Another venue for problematic interpersonal behavior: The effects of depressive and anxious symptoms on social networking experiences

Brian A. Feinstein*, Vickie Bhatia, Rachel Hershenberg, Joanne Davila

*Corresponding author for this work

Research output: Contribution to journalArticlepeer-review

25 Scopus citations

Abstract

The current study examined the influence of depressive, global anxiety, and social anxiety symptoms on the frequency and quality of social networking experiences among young adults. Three hundred and one participants (62% female; mean age = 19.44 years, SD = 2.05) completed an initial survey and a follow-up survey three weeks later. Results indicated that depressive, global anxiety, and social anxiety symptoms were not significantly associated with changes in time spent engaging in social networking activities. In contrast, depressive symptoms were generally associated with increases in negative interactions and negative affect following interactions. Further, global and social anxiety symptoms were generally not significantly associated with changes in the quality of social networking interactions. These findings suggest that social networking activities are another venue in which psychological problems manifest in dysfunctional interpersonal interactions. Further, different types of psychological problems appear to differentially influence social networking experiences. Implications for understanding the relationship between psychological symptoms and problematic interpersonal behavior via social networking activities are discussed.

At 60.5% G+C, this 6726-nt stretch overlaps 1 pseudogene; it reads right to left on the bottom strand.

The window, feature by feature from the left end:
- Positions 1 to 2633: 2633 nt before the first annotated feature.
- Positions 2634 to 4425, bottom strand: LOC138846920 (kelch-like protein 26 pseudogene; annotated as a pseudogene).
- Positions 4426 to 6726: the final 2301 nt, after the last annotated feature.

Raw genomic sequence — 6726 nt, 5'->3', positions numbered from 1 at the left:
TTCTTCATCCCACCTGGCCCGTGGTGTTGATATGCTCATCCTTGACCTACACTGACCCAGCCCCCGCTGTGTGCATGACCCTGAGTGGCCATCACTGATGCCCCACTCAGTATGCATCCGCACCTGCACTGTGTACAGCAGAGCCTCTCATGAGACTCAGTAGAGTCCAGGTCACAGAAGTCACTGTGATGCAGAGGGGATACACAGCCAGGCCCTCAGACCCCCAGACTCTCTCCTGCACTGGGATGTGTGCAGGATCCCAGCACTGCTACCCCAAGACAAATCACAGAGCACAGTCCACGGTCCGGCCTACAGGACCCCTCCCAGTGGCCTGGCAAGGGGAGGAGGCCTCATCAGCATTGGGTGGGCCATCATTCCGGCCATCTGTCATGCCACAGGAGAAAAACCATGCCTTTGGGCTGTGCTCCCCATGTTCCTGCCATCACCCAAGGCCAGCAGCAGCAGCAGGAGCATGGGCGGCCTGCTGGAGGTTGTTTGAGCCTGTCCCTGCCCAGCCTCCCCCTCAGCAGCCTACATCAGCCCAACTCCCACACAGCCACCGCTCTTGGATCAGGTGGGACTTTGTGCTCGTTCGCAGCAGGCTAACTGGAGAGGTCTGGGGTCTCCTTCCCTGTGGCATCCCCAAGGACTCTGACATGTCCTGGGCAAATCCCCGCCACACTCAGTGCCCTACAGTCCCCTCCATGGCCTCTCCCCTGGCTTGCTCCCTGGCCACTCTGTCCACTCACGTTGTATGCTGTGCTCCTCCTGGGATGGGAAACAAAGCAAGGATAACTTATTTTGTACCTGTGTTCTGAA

Original languageEnglish (US)
Pages (from-to)356-382
Number of pages27
JournalJournal of Social and Clinical Psychology
Volume31
Issue number4
DOIs
StatePublished - Apr 1 2012

ASJC Scopus subject areas

  • Social Psychology
  • Clinical Psychology

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